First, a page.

The king is dead, long live the king – so goes the old adage and yesterday at the scene of Theresa May’s political execution her allies and foes were arguing for their right to wear the Tory crown.
In the luxurious 19th century wood panelled committee room 14 in the Palace of Westminster, five MPs gave their pitch to be Britain’s next prime minister, one stood out.
Rory Stewart, dubbed the “loose horse” of the race, was cool, calm, collected and perhaps most importantly showed a degree of humility and humour that has often been lacking in British political debate.
He cast aside the opportunity to start with a speech, telling those in the room that they must be “bored to death” with repeated arguments and slogans and so would instead “sit down, shut up and take questions”.
The international development secretary has amassed a huge following on social media during his campaign and is now in second place according to the bookies.
However, he is far from guaranteed to still be in the race by this evening due to the new rules put in place by the 1922 Committee, the group of Conservative MPs who regulate the leadership contest.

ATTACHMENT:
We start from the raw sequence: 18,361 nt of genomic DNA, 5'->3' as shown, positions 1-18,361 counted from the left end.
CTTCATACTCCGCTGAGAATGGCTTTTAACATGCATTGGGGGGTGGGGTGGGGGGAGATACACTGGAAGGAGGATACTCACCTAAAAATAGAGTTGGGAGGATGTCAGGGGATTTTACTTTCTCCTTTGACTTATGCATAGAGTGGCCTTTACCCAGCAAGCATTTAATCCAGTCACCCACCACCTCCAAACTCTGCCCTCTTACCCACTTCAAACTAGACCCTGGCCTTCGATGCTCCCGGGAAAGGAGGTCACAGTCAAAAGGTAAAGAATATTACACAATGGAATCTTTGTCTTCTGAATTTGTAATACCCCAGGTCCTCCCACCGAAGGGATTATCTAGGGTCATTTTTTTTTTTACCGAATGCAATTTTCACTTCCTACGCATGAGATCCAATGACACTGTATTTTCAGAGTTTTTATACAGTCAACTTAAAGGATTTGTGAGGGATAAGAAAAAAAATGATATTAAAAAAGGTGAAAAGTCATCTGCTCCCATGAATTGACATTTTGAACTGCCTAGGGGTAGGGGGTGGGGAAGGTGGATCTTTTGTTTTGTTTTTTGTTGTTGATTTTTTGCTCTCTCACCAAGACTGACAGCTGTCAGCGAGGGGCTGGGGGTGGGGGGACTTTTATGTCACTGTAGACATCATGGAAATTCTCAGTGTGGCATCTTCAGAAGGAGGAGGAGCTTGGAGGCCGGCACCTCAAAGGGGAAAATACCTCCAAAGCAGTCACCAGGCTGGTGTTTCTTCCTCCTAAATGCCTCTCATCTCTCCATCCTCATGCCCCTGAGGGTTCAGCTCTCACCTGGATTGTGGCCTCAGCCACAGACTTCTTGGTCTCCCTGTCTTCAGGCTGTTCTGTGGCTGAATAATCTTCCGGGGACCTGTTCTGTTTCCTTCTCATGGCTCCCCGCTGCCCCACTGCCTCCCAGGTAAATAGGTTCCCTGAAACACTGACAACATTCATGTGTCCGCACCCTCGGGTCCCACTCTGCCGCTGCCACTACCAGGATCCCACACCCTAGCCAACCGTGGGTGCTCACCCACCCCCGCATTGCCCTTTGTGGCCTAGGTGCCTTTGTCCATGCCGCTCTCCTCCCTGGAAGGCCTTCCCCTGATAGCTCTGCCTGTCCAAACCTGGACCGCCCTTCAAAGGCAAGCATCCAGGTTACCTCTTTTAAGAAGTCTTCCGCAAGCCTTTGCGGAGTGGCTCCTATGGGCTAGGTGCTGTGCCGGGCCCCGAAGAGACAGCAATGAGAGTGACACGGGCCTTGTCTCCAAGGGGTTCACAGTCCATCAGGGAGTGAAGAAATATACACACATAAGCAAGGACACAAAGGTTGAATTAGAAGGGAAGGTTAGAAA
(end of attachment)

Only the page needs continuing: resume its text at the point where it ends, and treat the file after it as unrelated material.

Mr Stewart needs at least 33 MPs to support him in the second round of voting to progress, but only won the support of 19 (including himself) in the first.
He has had a number of new backers in recent days, but has been criticised for messages that appeal more to Labour and Lid Dem voters than the Tory faithful.
Indeed, to laughs, he likened his campaign to the film the Producers – as if he had set out to run the worst possible operation.
While his message may not chime with the core of the Conservative Party, his unconventional delivery has seen him cut through with the electorate and fill a Boris Johnson shaped hole – who up to now has confined himself to newspaper columns.
Tonight Mr Johnson will emerge to take part in a special BBC debate and if Mr Stewart manages to convince enough colleagues this afternoon to help him remain in the race, expect a box office argy-bargy not seen since the televised Brexit debates of 2016. An Eton mess for the whole nation to enjoy.